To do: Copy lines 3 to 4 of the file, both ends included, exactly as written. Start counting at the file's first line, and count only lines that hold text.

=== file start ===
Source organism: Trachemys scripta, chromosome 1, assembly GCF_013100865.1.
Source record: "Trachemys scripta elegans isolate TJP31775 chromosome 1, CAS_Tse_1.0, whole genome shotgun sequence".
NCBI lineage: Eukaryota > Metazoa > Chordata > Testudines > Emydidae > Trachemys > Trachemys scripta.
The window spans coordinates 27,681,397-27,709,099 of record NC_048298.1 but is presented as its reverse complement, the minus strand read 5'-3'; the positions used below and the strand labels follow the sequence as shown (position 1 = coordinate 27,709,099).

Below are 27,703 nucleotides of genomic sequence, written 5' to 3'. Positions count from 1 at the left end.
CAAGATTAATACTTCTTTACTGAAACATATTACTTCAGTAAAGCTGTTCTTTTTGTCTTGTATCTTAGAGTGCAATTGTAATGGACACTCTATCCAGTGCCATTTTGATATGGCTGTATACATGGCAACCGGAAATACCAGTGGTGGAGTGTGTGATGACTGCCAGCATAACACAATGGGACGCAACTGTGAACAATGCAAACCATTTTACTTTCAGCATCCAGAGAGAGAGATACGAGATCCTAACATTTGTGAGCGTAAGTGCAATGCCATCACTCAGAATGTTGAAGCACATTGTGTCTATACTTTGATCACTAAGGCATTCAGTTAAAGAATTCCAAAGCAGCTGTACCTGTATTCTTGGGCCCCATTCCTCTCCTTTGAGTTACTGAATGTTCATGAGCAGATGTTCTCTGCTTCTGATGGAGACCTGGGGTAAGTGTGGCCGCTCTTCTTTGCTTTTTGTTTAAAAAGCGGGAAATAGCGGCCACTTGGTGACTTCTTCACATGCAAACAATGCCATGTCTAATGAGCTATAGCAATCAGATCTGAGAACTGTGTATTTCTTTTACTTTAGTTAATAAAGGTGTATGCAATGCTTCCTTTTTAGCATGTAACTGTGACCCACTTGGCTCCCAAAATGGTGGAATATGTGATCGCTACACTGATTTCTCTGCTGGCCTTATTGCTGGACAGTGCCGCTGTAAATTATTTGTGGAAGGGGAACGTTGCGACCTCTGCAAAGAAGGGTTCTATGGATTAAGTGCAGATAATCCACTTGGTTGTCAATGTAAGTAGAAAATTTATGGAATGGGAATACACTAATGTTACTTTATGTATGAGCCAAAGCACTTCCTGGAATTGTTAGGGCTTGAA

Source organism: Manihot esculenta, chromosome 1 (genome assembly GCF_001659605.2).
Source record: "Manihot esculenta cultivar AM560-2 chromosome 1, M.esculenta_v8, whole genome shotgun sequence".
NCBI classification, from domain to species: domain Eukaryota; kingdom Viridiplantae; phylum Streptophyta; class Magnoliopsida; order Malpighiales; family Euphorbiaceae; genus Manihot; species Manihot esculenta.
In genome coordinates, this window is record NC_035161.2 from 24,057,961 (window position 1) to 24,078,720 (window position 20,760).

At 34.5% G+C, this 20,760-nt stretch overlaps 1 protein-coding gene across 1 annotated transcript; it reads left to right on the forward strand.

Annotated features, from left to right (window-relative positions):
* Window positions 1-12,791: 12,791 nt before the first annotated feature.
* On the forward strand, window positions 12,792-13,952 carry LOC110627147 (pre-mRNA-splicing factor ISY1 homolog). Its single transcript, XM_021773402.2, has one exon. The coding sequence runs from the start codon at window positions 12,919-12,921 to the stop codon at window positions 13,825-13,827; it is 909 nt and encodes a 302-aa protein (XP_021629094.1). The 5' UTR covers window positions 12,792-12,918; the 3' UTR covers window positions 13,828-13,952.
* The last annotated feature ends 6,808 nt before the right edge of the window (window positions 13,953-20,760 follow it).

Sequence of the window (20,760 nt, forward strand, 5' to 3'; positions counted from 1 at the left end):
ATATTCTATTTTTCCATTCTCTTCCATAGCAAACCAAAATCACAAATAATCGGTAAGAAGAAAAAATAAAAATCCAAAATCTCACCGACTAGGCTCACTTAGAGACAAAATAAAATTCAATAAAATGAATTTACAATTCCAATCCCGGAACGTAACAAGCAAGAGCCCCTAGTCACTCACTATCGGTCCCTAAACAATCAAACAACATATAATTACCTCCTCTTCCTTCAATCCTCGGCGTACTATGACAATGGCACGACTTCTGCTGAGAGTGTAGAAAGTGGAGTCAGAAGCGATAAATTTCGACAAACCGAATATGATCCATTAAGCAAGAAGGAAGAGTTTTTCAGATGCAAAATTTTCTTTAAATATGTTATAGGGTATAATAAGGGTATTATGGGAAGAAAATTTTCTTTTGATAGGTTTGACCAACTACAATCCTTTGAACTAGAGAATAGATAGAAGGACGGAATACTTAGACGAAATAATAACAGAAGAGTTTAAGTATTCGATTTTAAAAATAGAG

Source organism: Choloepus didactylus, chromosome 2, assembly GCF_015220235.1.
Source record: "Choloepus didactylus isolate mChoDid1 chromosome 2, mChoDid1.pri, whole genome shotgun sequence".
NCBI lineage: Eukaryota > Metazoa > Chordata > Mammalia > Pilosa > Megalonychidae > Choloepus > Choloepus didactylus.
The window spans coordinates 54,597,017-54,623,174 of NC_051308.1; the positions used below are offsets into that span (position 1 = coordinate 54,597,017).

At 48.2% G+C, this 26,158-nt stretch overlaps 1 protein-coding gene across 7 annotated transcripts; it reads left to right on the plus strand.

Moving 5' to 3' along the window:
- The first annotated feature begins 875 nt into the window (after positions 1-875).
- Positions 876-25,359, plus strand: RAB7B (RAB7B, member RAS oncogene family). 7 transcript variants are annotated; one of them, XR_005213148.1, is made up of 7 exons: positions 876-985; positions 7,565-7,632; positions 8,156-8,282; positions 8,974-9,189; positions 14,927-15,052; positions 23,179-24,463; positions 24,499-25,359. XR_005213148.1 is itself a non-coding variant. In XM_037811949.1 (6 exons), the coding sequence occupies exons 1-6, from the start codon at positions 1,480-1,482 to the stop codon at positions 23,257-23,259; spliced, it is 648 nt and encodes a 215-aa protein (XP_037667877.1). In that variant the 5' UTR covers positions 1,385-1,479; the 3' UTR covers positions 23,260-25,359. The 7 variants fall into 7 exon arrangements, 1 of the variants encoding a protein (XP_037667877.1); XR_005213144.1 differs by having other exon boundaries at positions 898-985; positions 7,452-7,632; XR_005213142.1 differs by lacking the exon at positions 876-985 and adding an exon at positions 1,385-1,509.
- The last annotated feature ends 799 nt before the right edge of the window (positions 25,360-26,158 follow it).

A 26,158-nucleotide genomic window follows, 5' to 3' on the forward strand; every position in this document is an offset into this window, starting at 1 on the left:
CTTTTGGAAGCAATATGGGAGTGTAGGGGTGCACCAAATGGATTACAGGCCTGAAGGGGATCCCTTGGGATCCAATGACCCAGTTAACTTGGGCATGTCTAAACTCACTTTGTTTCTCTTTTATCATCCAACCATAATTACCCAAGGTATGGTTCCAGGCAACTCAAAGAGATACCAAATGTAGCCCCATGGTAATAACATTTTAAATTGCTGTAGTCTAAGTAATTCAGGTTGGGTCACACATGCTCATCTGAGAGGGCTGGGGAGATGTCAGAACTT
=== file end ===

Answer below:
NCBI lineage: Eukaryota > Metazoa > Chordata > Testudines > Emydidae > Trachemys > Trachemys scripta.
The window spans coordinates 27,681,397-27,709,099 of record NC_048298.1 but is presented as its reverse complement, the minus strand read 5'-3'; the positions used below and the strand labels follow the sequence as shown (position 1 = coordinate 27,709,099).